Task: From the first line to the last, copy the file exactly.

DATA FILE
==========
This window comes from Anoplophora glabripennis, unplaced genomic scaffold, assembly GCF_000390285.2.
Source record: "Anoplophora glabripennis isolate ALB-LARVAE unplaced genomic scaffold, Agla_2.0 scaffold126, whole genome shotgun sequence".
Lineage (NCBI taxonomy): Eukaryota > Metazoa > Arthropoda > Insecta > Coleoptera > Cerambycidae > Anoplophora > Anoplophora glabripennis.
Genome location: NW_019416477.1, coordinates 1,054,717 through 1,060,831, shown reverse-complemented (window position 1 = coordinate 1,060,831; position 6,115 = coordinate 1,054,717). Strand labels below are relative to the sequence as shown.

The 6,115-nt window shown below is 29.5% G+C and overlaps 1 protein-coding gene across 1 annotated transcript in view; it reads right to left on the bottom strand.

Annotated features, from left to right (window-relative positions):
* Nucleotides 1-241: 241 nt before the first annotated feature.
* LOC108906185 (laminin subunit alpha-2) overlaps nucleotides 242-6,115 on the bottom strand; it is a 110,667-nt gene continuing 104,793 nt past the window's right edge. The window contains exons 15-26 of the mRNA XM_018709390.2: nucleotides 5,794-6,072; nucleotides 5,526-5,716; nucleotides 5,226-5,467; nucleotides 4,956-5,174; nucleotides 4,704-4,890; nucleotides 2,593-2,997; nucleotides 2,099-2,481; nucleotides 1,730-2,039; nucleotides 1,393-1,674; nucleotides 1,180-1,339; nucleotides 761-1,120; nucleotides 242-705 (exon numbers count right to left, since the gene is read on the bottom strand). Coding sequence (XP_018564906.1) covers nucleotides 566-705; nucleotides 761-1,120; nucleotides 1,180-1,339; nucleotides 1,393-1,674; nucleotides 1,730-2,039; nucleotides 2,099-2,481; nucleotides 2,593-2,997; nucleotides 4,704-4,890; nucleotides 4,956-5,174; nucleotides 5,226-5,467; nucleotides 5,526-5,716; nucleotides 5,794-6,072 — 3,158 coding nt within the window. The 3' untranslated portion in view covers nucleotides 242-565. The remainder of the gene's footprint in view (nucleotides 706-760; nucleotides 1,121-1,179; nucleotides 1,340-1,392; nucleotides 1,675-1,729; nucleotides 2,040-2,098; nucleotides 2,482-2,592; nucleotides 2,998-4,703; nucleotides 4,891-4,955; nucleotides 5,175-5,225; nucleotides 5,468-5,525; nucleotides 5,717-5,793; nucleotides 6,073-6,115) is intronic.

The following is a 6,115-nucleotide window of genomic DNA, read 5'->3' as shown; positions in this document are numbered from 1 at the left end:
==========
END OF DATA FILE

This window comes from Anoplophora glabripennis, unplaced genomic scaffold, assembly GCF_000390285.2.
Source record: "Anoplophora glabripennis isolate ALB-LARVAE unplaced genomic scaffold, Agla_2.0 scaffold126, whole genome shotgun sequence".
Lineage (NCBI taxonomy): Eukaryota > Metazoa > Arthropoda > Insecta > Coleoptera > Cerambycidae > Anoplophora > Anoplophora glabripennis.
Genome location: NW_019416477.1, coordinates 1,054,717 through 1,060,831, shown reverse-complemented (window position 1 = coordinate 1,060,831; position 6,115 = coordinate 1,054,717). Strand labels below are relative to the sequence as shown.

The 6,115-nt window shown below is 29.5% G+C and overlaps 1 protein-coding gene across 1 annotated transcript in view; it reads right to left on the bottom strand.

Annotated features, from left to right (window-relative positions):
* Nucleotides 1-241: 241 nt before the first annotated feature.
* LOC108906185 (laminin subunit alpha-2) overlaps nucleotides 242-6,115 on the bottom strand; it is a 110,667-nt gene continuing 104,793 nt past the window's right edge. The window contains exons 15-26 of the mRNA XM_018709390.2: nucleotides 5,794-6,072; nucleotides 5,526-5,716; nucleotides 5,226-5,467; nucleotides 4,956-5,174; nucleotides 4,704-4,890; nucleotides 2,593-2,997; nucleotides 2,099-2,481; nucleotides 1,730-2,039; nucleotides 1,393-1,674; nucleotides 1,180-1,339; nucleotides 761-1,120; nucleotides 242-705 (exon numbers count right to left, since the gene is read on the bottom strand). Coding sequence (XP_018564906.1) covers nucleotides 566-705; nucleotides 761-1,120; nucleotides 1,180-1,339; nucleotides 1,393-1,674; nucleotides 1,730-2,039; nucleotides 2,099-2,481; nucleotides 2,593-2,997; nucleotides 4,704-4,890; nucleotides 4,956-5,174; nucleotides 5,226-5,467; nucleotides 5,526-5,716; nucleotides 5,794-6,072 — 3,158 coding nt within the window. The 3' untranslated portion in view covers nucleotides 242-565. The remainder of the gene's footprint in view (nucleotides 706-760; nucleotides 1,121-1,179; nucleotides 1,340-1,392; nucleotides 1,675-1,729; nucleotides 2,040-2,098; nucleotides 2,482-2,592; nucleotides 2,998-4,703; nucleotides 4,891-4,955; nucleotides 5,175-5,225; nucleotides 5,468-5,525; nucleotides 5,717-5,793; nucleotides 6,073-6,115) is intronic.

The following is a 6,115-nucleotide window of genomic DNA, read 5'->3' as shown; positions in this document are numbered from 1 at the left end: